By Belo Cipriani
On a chilly November afternoon in 2008, I tapped my white cane down Shattuck Avenue in Berkeley, California and entered Pegasus Books. At that time, I had only been blind for a year, and often found a lot of my questions about disability answered by disability stories.
A charismatic woman greeted me, and I explained I was looking for books written by people with disabilities. “You want Crip Lit,” she said, helping me walk to another section of the store.
While Crip Lit allowed me to put a name to the genre of books I wanted to read, I quickly noted that it was a term not used by everyone in the disability community. Moreover, it was a label the publishing and arts communities did not want to use. Thus, I began to use D Lit to describe narratives about disability that were written by authors with disabilities. Now, 10 years later, I am the founder of Oleb Books — a publisher of D Lit.
But whether someone calls it Crip or D Lit, no one can ignore this genre is growing. It is now a literary category of its own, and several organizations are helping to drive it.
Deaf and gay writer Raymond Luczak is the founder of Squares and Rebels — a queer and disability press based out of Minneapolis. He said that he started his publishing house because he felt as though it was time for newer disability and queer titles.
“I’d noticed that more than a decade had passed since Bob Guter and John R. Killacky’s ‘Queer Crips: Disabled Gay Men and Their Stories’ was published. Wasn’t it time for a new queer disability anthology? Indeed it was,” said Luczak.
Luczak went on to publish “QDA: A Queer Disability Anthology,” as well as several other titles, through Squares and Rebels — helping many LGBTQ and disabled writers find an audience. When it comes to the publishing industry at large, Luczak believes disability is not considered chic; he even had a literary agent tell him it does not sell. Still, he believes it is important.
“Disability challenges the many ableist assumptions about the world we all live in, and in order for the world to become a better place for everyone, we need more stories about disability out there,” he said.
Queer and disability advocate Corbett O’Toole co-founded Reclamation Press — a publisher exclusively publishing authors who identify as having at least one disability. Like Luczak, O’Toole recognized there was a need for more disability books.
“Although one in five people living in the U.S. have a disability, less than 0.003 percent (one-third of 1 percent) of the 22 million books sold on Amazon are related to disability. There is a huge need for books by disabled people where we can share our ideas in both fiction and nonfiction forms,” O’Toole said.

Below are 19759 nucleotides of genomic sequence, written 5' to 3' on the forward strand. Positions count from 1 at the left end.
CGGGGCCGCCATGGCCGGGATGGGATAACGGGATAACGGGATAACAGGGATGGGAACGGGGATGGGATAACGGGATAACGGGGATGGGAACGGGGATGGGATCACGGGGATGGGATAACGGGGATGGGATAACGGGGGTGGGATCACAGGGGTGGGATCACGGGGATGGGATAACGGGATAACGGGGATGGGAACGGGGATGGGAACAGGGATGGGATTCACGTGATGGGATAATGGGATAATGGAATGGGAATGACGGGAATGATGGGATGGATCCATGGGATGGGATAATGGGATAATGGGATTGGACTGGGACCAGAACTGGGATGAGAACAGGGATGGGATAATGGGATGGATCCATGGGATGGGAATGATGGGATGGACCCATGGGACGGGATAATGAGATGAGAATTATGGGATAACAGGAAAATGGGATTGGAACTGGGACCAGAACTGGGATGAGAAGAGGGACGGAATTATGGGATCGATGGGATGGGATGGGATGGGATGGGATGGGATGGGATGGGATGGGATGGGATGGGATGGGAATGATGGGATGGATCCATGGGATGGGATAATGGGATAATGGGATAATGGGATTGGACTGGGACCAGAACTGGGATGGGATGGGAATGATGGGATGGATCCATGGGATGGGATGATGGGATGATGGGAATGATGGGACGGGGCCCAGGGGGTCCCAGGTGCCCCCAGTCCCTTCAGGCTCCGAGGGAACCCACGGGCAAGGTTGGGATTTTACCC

“We know,” continued O’Toole, “that there are many people with disabilities writing extraordinary works. They might be crafting a science fiction world with a genderqueer, autistic lead, such as ‘Troubleshooting’ by Selene dePackh, or exploring ways to nurture ourselves while doing social justice work, such as ‘Sustaining Spirit’ by Naomi Ortiz.”
Since its launch in 2017, Reclamation Press has published three books with the help of donations, and has a list of projects it is seeking funding for on its site at www.reclapress.com.
Katherine Schneider, Ph.D., founded the Schneider Family Book Awards, with the American Library Association, to celebrate disability in children’s literature. The award came about as a result of her own experiences growing up as a blind child in the mid-20th century.
“In the 1950s, when I was in grade school, the only media mentions of blind people were of Helen Keller, Louis Braille, and the seven blind men who went to see the elephant — other disabilities fared no better,” she said, referring to the parable. “Fifty years later, the situation had improved somewhat. But the stories were often one-dimensional, still with an inspirational character with a disability overcoming the disability as the plot line. Since I established these awards with the American Library Association 15 years ago, the number and quality of books has greatly improved.”
Schneider pointed out that able-bodied writers do not always get disabled characters right.
“I think,” she said, “they sometimes graft their new-found knowledge of a disability onto the character, rather than having a character whose identity includes the disability. For example, they make sure the blind child has a talking computer, but don’t have the depth of understanding to know that emoji are sometimes misread, websites are not always accessible, workarounds have to be found, etc.”
In 2009, Laura Perna and Susie Angel launched the disability-writing contest Pen 2 Paper (P2P), as an arts program of the Coalition of Texans with Disabilities. The competition accepts submissions of fiction, memoir, and poetry, and has grown into a global forum for writers with disabilities. Each year, hundreds of writers submit their work for a chance to win a grand prize, which in 2018 was $500. In addition, the contests give writers a chance to share their work with a large group of readers who are looking for disability stories.
“People who are able-bodied (ABs),” said Angel, “often think that people with disabilities are suffering through life and they aren’t capable of contributing to society. Through reading stories written about, and by, people with disabilities, ABs can learn how people with disabilities see themselves, and realize that there aren’t as many differences between the two groups. …”
Angel believes not every disability story is meant to teach anything or benefit anyone.
“Sometimes disability writing has no other purpose than to entertain,” she said.
Now, people can use the hashtag #DLit to share their favorite disability books on social media.